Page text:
(What looks like a college student’s work with understanding personal space: http://www.worsleyschool.net/socialarts/personal/space.html)

Neighbors:
We’ve had positive, negative, and neutral interactions with our neighbors since moving here, much like neighbors do anywhere else in the world. Who out there hasn’t had a neighbor that’s done something strange or unexpected we’ve then had to deal with? The sheer amount of people in Tokyo does make for interesting living though, since we’re basically all stacked on top of and next to each other.

In our first apartment, we were happy to be on the top floor of the building with plenty of windows, space, a rooftop terrace, and a great kitchen for encouraging Rachael’s passion for making amazing food. However, all the positives of that home were wiped away completely because of our nosy neighbors on the first floor who literally watched and provided commentary on our every move.

The following are some of our worst infractions, though I’m sure there were hundreds of others despite our best efforts to be good neighbors: a window was irresponsibly left open when Rachael was singing, we sinfully hung our bedspread out to dry on our clothesline (like everyone else in our new building does), our trash was out 8 or 9 minutes too early, our trash was nearly six inches away from it’s proper (unmarked) spot, the front gates were not closed completely even though they neither lock or latch, and the list goes on.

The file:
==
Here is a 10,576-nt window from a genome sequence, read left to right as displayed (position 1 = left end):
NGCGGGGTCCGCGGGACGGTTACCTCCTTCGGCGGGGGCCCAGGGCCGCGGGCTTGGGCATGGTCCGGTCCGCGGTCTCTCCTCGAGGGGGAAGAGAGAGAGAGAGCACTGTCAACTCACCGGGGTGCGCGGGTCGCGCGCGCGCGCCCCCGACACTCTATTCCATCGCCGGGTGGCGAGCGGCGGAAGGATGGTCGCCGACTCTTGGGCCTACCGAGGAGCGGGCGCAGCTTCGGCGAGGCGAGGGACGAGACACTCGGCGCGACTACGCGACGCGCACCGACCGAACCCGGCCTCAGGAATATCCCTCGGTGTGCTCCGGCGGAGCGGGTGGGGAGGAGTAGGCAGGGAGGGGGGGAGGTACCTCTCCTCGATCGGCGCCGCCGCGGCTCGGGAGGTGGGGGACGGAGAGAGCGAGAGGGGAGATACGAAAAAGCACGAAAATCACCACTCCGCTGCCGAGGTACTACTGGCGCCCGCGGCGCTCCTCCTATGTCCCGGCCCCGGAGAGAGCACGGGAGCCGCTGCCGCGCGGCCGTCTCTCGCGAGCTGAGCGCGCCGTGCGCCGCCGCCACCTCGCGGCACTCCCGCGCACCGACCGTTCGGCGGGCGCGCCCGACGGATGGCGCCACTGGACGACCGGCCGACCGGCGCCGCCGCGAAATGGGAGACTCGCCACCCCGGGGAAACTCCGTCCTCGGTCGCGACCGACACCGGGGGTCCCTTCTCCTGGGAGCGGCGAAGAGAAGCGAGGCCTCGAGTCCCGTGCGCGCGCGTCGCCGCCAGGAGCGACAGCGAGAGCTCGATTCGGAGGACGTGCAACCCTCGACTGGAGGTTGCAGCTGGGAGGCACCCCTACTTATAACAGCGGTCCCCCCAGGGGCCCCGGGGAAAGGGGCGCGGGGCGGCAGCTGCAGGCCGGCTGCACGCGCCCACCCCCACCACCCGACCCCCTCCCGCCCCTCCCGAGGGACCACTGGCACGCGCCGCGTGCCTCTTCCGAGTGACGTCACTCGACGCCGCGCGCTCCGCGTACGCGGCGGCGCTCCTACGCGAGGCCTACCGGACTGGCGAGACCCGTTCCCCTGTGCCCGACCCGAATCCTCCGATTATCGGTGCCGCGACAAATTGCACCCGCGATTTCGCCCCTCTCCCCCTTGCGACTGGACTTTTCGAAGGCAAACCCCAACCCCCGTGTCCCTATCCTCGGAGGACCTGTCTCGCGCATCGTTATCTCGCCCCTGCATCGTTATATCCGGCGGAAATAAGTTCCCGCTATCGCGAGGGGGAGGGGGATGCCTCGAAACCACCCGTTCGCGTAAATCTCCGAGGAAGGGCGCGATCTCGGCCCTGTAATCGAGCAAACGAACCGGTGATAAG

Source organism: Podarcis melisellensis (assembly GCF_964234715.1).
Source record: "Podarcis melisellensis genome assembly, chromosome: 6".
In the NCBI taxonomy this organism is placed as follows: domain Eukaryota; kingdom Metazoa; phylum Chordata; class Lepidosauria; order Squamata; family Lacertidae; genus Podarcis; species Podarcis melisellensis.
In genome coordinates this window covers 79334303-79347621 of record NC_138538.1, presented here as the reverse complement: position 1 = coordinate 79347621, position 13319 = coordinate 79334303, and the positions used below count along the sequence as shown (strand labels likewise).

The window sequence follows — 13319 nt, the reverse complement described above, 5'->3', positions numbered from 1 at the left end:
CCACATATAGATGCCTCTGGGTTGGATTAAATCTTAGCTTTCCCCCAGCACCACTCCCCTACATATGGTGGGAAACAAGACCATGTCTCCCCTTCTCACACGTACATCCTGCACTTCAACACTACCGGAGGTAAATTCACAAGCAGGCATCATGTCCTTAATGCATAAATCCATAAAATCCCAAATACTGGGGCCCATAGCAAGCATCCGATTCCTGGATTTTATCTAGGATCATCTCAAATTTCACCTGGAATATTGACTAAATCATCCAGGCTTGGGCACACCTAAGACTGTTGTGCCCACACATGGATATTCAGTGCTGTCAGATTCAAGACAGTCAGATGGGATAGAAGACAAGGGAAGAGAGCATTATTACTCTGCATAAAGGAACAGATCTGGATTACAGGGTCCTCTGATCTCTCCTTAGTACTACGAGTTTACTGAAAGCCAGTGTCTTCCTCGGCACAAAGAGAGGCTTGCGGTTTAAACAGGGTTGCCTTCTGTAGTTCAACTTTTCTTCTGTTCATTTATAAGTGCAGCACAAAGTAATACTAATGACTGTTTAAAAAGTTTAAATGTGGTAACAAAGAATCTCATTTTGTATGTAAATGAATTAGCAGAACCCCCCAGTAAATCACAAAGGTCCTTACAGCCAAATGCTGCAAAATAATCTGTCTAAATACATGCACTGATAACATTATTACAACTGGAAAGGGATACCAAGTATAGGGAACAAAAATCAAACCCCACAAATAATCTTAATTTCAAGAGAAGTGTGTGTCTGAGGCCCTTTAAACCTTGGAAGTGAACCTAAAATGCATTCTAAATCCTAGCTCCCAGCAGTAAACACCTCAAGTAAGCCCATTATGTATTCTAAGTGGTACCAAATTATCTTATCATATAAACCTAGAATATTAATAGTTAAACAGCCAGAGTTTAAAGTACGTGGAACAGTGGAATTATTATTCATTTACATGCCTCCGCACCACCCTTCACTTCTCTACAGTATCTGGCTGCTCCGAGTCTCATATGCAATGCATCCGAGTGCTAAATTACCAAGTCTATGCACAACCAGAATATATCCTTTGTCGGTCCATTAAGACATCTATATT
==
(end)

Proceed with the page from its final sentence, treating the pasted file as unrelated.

These things eventually drove us crazy enough to look for a new place to live. And what did we get in return for all this insanity? A new crazy neighbor!!!

Just last week, we received this highlighted note in our mailbox. It’s clearly not from the actual management of our building, but rather from our the neighbor directly below us (#410, we’re in #510). We can’t read it, but the characteristic accompanying cartoon does a pretty good job of explaining that he must be able to hear something we’re doing through his ceiling. We don’t play music loudly, don’t have children or a dog running around (yet), and don’t do jumping jacks or host anvil-dropping competitions that often, so we didn’t worry too much about the note.